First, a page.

Moving beyond PPI, increasing cost savings

March 01, 2021
by Lauren Dubinsky, Senior Reporter
Some hospitals try to recruit high-volume surgeons by promising them the medical products of their choice, but that often comes at a cost.

“This is one of the major internal conflicts that hospitals need to reconcile in order to implement standardization programs to reduce waste and unnecessary variation,” Dr. Jimmy Chung, associate vice president of preoperative portfolio at Providence St. Joseph Health, said at the Association for Health Care Resource & Materials Management (AHRMM) virtual meeting.

These products, commonly referred to as physician preference items (PPI), represent a relatively broad category that can include implants, instruments, capital equipment, pharmaceuticals and any other products that physicians and clinicians request.

Supply chains can account for 30% to 40% of a hospital’s expenses and PPIs account for somewhere between 50% to 60% of that, according to Chung. On top of that, this category is usually the most difficult for supply chain leaders to manage.

“Waste and unnecessary variation leads to inefficiency, medical errors and excessive costs,” explained Chung. “Hospitals should stop promising choices based on preference when recruiting physicians and instead focus on quality, efficiency and evidenced-based practices.”

He recommended that supply chain professionals should focus on standardization because it is an effective way to reduce waste and variation.

BJC HealthCare in Saint Louis has been working to reduce variation for about nine years now. To achieve that, the health system fostered collaborative and productive relationships between its clinicians and supply chain professionals.

“We try to discuss the beneficial effect we have on errors and on efficiency when we reduce that variation,” said Dr. Bruce Hall, vice president and chief quality officer at the health system.

He added that over this time, his organization has drastically reduced the number of vendors it deals with.

They first established baseline expectations for performance and expenses. After that, they worked to educate their physicians on the need for evidence to support purchasing decisions and the importance of keeping the number of suppliers low.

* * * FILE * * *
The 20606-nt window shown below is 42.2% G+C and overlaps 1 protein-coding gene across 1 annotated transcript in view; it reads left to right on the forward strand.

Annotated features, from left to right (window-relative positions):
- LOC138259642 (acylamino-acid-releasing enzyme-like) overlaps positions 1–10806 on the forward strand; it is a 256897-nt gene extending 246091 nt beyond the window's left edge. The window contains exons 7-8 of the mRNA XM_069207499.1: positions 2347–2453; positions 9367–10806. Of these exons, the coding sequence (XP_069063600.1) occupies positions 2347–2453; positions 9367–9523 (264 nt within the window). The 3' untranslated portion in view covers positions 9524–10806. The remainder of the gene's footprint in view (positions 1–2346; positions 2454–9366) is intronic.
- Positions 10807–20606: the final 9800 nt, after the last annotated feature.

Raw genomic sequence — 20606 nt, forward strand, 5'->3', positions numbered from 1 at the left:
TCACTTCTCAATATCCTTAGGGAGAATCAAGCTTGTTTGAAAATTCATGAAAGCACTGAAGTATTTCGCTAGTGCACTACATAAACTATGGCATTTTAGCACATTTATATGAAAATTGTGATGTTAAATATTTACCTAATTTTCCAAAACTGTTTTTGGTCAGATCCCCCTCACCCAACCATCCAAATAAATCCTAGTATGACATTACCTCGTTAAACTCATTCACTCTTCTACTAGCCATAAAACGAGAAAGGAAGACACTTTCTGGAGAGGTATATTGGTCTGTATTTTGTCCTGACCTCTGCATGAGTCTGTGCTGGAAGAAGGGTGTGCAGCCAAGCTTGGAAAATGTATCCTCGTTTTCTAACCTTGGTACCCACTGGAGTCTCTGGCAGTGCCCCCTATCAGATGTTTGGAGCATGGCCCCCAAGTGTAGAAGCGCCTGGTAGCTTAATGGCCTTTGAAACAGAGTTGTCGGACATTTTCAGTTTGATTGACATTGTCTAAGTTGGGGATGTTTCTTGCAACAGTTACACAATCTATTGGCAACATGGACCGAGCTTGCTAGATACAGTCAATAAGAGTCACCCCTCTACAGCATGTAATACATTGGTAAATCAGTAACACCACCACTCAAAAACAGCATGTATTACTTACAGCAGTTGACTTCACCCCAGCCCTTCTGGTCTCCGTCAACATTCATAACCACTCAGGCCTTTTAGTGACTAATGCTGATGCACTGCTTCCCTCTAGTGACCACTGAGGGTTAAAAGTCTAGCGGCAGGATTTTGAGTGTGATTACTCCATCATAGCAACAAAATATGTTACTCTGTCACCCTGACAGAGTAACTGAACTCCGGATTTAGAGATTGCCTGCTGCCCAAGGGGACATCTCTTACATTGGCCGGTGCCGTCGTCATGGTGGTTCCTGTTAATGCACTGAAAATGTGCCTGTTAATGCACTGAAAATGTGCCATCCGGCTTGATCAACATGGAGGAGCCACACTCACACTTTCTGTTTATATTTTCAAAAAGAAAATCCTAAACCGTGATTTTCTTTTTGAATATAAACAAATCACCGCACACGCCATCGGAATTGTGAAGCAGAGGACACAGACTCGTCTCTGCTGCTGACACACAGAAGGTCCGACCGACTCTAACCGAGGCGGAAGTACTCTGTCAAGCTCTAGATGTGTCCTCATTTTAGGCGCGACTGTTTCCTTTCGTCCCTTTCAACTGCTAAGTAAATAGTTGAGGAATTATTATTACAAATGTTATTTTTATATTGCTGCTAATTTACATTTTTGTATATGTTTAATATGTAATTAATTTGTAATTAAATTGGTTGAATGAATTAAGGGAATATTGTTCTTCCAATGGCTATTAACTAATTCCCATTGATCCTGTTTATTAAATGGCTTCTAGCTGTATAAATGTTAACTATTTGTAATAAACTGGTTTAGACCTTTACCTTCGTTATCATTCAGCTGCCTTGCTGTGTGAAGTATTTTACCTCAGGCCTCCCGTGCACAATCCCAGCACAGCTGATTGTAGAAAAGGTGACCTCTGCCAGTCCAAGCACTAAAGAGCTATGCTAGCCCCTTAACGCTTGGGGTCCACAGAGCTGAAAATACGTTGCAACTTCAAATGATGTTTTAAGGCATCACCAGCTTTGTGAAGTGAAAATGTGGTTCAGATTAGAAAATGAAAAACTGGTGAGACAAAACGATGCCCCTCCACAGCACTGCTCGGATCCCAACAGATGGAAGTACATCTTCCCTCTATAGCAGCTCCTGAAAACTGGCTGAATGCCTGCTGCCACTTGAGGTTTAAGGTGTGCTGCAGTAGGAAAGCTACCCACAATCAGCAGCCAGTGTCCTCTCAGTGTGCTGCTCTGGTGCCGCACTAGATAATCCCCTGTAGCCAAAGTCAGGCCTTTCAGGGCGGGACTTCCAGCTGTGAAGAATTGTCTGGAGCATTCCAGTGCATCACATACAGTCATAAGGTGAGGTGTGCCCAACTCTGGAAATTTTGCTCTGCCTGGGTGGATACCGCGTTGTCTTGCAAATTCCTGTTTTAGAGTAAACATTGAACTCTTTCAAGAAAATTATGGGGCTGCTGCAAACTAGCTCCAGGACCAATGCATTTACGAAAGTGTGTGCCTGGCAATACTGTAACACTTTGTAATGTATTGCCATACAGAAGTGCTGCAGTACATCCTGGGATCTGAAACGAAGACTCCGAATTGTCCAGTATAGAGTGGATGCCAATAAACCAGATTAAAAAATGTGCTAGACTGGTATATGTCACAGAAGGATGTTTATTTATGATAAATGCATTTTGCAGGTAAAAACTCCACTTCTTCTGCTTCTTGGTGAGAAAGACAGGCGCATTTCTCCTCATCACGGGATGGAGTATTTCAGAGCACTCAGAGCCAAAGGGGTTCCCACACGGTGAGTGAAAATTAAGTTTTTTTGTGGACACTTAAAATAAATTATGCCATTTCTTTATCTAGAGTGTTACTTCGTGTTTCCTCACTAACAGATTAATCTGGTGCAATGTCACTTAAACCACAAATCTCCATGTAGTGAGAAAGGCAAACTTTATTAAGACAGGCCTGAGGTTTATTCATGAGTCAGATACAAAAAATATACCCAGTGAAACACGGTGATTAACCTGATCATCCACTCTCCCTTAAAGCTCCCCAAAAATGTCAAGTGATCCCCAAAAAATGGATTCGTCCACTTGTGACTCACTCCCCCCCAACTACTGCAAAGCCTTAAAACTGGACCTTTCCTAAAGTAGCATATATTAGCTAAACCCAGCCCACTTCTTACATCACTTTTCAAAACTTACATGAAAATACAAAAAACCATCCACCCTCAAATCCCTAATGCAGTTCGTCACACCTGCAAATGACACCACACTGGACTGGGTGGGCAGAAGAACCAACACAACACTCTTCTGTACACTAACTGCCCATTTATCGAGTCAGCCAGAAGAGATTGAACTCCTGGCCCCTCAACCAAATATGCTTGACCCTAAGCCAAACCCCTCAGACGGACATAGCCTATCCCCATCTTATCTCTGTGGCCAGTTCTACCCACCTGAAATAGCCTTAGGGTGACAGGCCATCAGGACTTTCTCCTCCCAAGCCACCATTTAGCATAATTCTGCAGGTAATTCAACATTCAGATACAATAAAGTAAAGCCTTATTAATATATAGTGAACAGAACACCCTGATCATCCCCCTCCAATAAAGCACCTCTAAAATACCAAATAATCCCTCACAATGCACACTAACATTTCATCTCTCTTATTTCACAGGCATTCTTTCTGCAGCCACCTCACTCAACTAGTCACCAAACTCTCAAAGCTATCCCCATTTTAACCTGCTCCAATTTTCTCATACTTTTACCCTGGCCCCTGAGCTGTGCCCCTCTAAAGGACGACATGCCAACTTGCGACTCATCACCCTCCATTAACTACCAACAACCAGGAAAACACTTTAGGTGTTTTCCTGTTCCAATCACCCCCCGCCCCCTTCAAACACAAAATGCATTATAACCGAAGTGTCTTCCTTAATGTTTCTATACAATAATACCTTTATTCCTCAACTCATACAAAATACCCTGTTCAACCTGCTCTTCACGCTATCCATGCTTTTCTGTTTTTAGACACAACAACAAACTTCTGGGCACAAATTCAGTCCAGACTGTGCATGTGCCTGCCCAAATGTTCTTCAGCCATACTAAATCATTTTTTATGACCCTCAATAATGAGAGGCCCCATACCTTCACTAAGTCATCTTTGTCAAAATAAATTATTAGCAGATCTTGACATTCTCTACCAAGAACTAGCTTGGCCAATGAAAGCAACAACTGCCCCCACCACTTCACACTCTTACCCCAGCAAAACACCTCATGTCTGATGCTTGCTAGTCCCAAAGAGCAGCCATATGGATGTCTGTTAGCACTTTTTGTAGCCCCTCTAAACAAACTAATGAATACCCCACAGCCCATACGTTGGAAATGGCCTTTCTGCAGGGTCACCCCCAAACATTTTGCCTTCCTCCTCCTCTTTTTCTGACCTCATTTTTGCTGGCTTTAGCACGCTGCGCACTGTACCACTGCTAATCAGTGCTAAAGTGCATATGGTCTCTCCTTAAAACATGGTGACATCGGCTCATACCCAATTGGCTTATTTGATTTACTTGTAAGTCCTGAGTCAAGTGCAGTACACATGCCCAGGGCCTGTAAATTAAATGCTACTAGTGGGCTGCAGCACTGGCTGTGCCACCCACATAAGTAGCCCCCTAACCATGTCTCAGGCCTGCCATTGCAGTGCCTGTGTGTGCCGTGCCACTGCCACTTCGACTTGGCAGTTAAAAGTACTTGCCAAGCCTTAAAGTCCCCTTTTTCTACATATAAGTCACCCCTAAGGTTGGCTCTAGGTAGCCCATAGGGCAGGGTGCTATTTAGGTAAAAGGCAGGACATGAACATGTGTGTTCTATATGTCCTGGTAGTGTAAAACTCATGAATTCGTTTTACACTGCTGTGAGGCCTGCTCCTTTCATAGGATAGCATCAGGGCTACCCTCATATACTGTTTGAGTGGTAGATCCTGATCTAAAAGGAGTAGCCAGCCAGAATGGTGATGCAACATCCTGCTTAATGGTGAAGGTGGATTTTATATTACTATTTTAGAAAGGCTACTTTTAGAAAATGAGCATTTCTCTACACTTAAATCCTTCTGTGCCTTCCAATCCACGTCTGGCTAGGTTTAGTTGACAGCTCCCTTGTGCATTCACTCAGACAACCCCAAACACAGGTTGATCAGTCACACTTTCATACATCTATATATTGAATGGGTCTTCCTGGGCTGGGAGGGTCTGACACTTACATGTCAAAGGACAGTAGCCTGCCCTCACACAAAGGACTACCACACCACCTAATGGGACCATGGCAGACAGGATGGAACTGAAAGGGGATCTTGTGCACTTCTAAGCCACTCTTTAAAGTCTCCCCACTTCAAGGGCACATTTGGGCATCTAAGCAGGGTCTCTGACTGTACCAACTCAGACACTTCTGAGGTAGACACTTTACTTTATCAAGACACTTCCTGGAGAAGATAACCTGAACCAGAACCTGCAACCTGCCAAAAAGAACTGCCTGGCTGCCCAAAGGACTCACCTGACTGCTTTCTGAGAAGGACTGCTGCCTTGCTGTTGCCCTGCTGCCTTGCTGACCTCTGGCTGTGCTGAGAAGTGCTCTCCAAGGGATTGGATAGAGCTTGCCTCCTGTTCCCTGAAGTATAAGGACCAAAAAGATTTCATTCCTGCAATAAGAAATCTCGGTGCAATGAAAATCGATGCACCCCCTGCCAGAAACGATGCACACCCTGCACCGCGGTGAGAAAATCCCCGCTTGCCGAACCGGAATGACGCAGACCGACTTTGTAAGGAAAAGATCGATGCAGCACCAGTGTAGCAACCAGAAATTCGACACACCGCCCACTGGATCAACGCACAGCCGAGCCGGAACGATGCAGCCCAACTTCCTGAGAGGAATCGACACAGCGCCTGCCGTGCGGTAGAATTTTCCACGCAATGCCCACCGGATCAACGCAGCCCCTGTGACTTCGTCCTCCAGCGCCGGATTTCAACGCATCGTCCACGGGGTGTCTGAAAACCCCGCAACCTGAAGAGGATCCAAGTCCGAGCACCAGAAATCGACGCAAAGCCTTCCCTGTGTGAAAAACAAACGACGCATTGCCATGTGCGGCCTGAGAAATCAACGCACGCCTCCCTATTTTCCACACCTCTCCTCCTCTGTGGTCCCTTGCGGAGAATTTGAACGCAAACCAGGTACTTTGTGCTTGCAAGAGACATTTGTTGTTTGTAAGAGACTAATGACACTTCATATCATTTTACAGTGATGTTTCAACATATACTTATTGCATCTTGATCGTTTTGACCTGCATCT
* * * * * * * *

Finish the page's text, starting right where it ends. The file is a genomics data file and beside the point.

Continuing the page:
Ochsner Health System in Jefferson, Louisiana took a unique approach when purchasing drug-eluting stents in the cath lab.

There are four major manufacturers of these devices. The health system has clinical comparative evidence that suggests there is no clinical difference between the devices.

However, due to their physicians’ different training and backgrounds, their preferences for the devices vary widely.

Dr. Christopher J. White, medical director of value based care at the health system, and his team conducted an evidence-based search using a library tool called LumiR. They gathered the information and disseminated it to about 58 of their cardiologists.

They then polled individual cardiologists and asked them to rank their preferences. The data revealed that there was no consensus favorite.

But when they were shown this data, 57 of them agreed that 90% of the time they will go with the best price from a single vendor. The other 10% of the time, a physician could select a specific device if needed.

“I let my supply chain guys make the best deal they could,” said White. “That worked, and we put our preferred vendor on the shelves.”

His team monitored utilization out of the cath lab quarterly and if someone fell below the 90% level, then the preferred device was the only thing offered to that cath lab until they achieved that 90%. As a result, they experienced “significant savings.”

“This is a partnership and I think for many years, physicians assumed that they weren’t necessarily part of the big picture, but the more you engage your clinicians [and] be transparent, we’ve actually found that physicians are very interested,” said Dr. Christopher Kwolek, co-chair of perioperative products and the technology steering committee at Partners HealthCare.

Getting buy-in and engagement from physicians also proved to be especially important during the COVID-19 pandemic. In White’s case, the crisis necessitated vendor consolidation and while his organization was able to avoid furloughs and pay cuts, this consolidation was still taxing for its physicians.

“[We were] asking for more commitment than we normally would, asking for more give than we normally would get,” White said. “This was expensive and we needed to find ways to save, and this was [their] contribution to Oschner getting on the other side of this COVID challenge.”

He said this process yielded very positive results.

“We saw cooperation and actually bottom-up ideas about better ways to save,” said White. “It was a very gratifying two or three months there in the summer when we would see everybody pulling each other up.”